Is makeup just for women?
Gen-Z says not at all. From the plethora of tutorials available on social media to the profusion of brands offering gender-neutral makeup, the stride of the current generation seems to be on the path of making beauty everyone’s business.
It’s interesting to see that makeup has come to represent a blurring of the gender binary since for a good chunk of the 20th Century, it was just another means to cause a divide in the gender spectrum. However, to all our surprise, this change can be perceived as a return to history as opposed to a break from it. Since antiquity, people have used makeup to showcase their riches, social standing, and even virility, in addition to their desire to look beautiful. As ancient Incan and Babylonian troops would ceremonially paint their nails prior to battle, Egyptian males would dramatically line their eyes with green and black kohl, while Roman soldiers favoured rouge. Male members of Louis XIV’s court in France painted on beauty marks, while Elizabethan men powdered their faces with ceruse, a poisonous concoction of vinegar and white lead. It was during the reign of Queen Victoria I that makeup for both men and women went out of favour as she, driven by the Church of England, deemed it vulgar. The traditional conceptions of masculinity became especially constrained as English religious values spread throughout societies around the world. Facial beautification for men eventually went out of style around the turn of the 19th Century, while other cosmetic enhancements for males, such as hair products, gained mainstream momentum. Little of this is logically sound. Why couldn’t a modern man make up his face without encountering any stigma if it is socially acceptable for him to style his hair and bathe himself in body spray?
Evidently, the history of makeup has always been as much an archive of gender norms as it has been a record of beauty standards. Only in the last decade or so has makeup become more gender-inclusive, and the concept of “metrosexuality” infiltrated the cultural consciousness, thanks to globally influential figures like Harry Styles, Jared Leto and the numerous K-pop artists. By incorporating jewellery, nail paint, and makeup into their styling routine, they have significantly helped in subverting conventional beauty norms. If you think that men’s makeup is exclusively a fad among celebrities, you’re wrong. While more and more women toned down to natural makeup during the pandemic, ordinary men, who may have always been curious about cosmetics but were wary of being labelled effete, on the other hand, dabbled with makeup to conceal blemishes, wrinkles, or razor bumps as they hopped from one Zoom meeting to another. It has now become common to hear young men share their daily grooming and skincare routines on social media without feeling self-conscious about their favourite applicator brush or serum. As a result, the new attitude toward makeup is less concerned with attractiveness and femininity than self-improvement.
For years, harbingers of the industry have paved the way for others to follow, sadly without ever succeeding in denaturalizing makeup as a feminine endeavour. But why is it happening now? Most likely because toxic masculinity has never been more volatile, and the timing is culturally and technologically favourable to change, driven by Gen Z’s determination to reject labels and pigeonholes. Additionally, with the rapid growth of social media sites, beauty gurus like Manny Gutierrez, Jeffree Starr, and James Charles have found a global platform to showcase their artistic expression and dispel long-standing stereotypes. Makeup has always been an important tool of expression and resistance for the LGBTQ+ community, whether it be drag queens or marginalized queer youth. However, they are no longer compelled to keep their true and creative selves hidden from the world for fear of judgement. Today, their presence dominates the beauty industry. Even on Indian soil, there has been a surge of male (straight and LGBTQ+) content creators trying to normalize makeup for all. From Ankush Bahuguna’s subtle touch-ups to Deep Pathare’s vibrant creations and Shantanu Dhope’s glamorous eye looks, influencer content has played a pivotal role in motivating an entire generation to embrace their inner creativity regardless of constrictive social stereotypes. But as would be expected, success brought with it a wave of online hate. “Is your masculinity so fragile that it gets hidden by translucent powder?” is the only question Bahuguna, like the rest of the beauty community, has for these haters.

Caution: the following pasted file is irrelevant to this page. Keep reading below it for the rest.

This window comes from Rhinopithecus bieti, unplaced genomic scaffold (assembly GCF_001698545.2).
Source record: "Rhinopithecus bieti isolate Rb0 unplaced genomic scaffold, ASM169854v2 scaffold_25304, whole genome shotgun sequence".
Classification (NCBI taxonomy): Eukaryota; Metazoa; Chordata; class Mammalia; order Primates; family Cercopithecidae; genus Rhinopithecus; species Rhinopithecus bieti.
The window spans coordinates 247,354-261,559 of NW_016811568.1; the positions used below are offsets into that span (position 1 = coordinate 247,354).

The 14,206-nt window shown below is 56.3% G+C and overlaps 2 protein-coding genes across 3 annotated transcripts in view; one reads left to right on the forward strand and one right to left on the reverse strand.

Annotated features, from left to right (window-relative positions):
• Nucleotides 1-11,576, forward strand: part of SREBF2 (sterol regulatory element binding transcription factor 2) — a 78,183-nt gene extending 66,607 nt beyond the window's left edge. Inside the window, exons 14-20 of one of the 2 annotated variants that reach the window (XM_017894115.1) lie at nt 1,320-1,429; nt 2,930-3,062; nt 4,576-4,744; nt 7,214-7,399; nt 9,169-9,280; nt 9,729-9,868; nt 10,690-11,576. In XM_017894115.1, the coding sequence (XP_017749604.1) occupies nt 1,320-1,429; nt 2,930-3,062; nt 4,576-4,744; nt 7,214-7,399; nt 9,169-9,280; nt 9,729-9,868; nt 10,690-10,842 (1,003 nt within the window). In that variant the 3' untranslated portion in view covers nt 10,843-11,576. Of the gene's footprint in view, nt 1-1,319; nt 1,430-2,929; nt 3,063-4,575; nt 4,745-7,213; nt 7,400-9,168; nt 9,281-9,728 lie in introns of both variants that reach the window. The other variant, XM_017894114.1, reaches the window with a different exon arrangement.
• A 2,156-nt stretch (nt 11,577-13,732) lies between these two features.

One might wonder, does an embrace of makeup represent an expansion of beauty norms or a narrowing of them? While pondering on it, we must always remember that on its most superficial level, makeup erases scars and blemishes. However, for some, wearing makeup is a simple and affordable means of self-expression and metamorphosis into a more refined and confident version of themselves. This could go a long way toward self-acceptance in a world of relentless judgement.
In short, makeup is a method of self-expression/improvement for all and is no longer merely a question of gender or sexuality. Although men wearing makeup may not yet be an everyday sight, there’s no doubting that makeup is gradually making its way into their lives- not necessarily in the over-the-top designs of YouTube and Insta beauty gurus, but occasionally in subtle and natural ways. Beauty trendsetters like L’Oréal, by revamping its tagline “Because You’re Worth It” to “Because We’re All Worth It”, have inspired the world to wake up to the promising fact that not only women are interested in skincare and makeup.
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